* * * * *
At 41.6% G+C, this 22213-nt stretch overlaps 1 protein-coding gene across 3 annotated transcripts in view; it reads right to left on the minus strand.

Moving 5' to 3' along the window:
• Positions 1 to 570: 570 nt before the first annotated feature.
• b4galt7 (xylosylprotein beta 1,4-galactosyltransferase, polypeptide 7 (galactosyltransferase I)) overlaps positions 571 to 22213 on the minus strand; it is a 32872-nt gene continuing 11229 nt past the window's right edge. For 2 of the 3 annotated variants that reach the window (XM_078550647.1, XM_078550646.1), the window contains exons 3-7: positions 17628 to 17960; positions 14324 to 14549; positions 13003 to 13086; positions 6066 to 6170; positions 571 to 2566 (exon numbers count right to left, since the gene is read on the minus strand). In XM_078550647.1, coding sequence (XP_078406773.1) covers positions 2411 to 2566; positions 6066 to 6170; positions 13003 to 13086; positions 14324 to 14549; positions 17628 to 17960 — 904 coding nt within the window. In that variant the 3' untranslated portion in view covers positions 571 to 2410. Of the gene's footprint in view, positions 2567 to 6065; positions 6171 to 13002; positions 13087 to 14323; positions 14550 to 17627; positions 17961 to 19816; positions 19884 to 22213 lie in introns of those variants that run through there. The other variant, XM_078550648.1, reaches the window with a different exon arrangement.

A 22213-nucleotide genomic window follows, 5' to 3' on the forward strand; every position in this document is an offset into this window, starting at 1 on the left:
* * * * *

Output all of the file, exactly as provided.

At 41.6% G+C, this 22213-nt stretch overlaps 1 protein-coding gene across 3 annotated transcripts in view; it reads right to left on the minus strand.

Moving 5' to 3' along the window:
• Positions 1 to 570: 570 nt before the first annotated feature.
• b4galt7 (xylosylprotein beta 1,4-galactosyltransferase, polypeptide 7 (galactosyltransferase I)) overlaps positions 571 to 22213 on the minus strand; it is a 32872-nt gene continuing 11229 nt past the window's right edge. For 2 of the 3 annotated variants that reach the window (XM_078550647.1, XM_078550646.1), the window contains exons 3-7: positions 17628 to 17960; positions 14324 to 14549; positions 13003 to 13086; positions 6066 to 6170; positions 571 to 2566 (exon numbers count right to left, since the gene is read on the minus strand). In XM_078550647.1, coding sequence (XP_078406773.1) covers positions 2411 to 2566; positions 6066 to 6170; positions 13003 to 13086; positions 14324 to 14549; positions 17628 to 17960 — 904 coding nt within the window. In that variant the 3' untranslated portion in view covers positions 571 to 2410. Of the gene's footprint in view, positions 2567 to 6065; positions 6171 to 13002; positions 13087 to 14323; positions 14550 to 17627; positions 17961 to 19816; positions 19884 to 22213 lie in introns of those variants that run through there. The other variant, XM_078550648.1, reaches the window with a different exon arrangement.

A 22213-nucleotide genomic window follows, 5' to 3' on the forward strand; every position in this document is an offset into this window, starting at 1 on the left: